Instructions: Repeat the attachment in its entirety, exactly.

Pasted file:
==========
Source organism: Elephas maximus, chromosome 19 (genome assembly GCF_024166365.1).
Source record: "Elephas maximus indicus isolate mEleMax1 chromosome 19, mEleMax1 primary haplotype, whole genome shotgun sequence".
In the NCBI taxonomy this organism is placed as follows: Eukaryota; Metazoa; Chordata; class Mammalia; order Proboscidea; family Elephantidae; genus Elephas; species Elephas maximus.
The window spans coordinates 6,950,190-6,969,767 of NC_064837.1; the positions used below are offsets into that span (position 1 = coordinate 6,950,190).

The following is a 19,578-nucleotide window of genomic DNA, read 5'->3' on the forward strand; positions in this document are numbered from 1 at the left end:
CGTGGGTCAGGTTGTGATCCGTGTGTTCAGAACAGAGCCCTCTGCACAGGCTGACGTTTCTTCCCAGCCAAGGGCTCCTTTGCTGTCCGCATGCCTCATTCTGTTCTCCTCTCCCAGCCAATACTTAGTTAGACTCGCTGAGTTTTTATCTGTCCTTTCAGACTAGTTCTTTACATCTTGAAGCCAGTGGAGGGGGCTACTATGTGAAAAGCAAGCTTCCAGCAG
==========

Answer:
Source organism: Elephas maximus, chromosome 19 (genome assembly GCF_024166365.1).
Source record: "Elephas maximus indicus isolate mEleMax1 chromosome 19, mEleMax1 primary haplotype, whole genome shotgun sequence".
In the NCBI taxonomy this organism is placed as follows: Eukaryota; Metazoa; Chordata; class Mammalia; order Proboscidea; family Elephantidae; genus Elephas; species Elephas maximus.
The window spans coordinates 6,950,190-6,969,767 of NC_064837.1; the positions used below are offsets into that span (position 1 = coordinate 6,950,190).

The following is a 19,578-nucleotide window of genomic DNA, read 5'->3' on the forward strand; positions in this document are numbered from 1 at the left end:
CGTGGGTCAGGTTGTGATCCGTGTGTTCAGAACAGAGCCCTCTGCACAGGCTGACGTTTCTTCCCAGCCAAGGGCTCCTTTGCTGTCCGCATGCCTCATTCTGTTCTCCTCTCCCAGCCAATACTTAGTTAGACTCGCTGAGTTTTTATCTGTCCTTTCAGACTAGTTCTTTACATCTTGAAGCCAGTGGAGGGGGCTACTATGTGAAAAGCAAGCTTCCAGCAG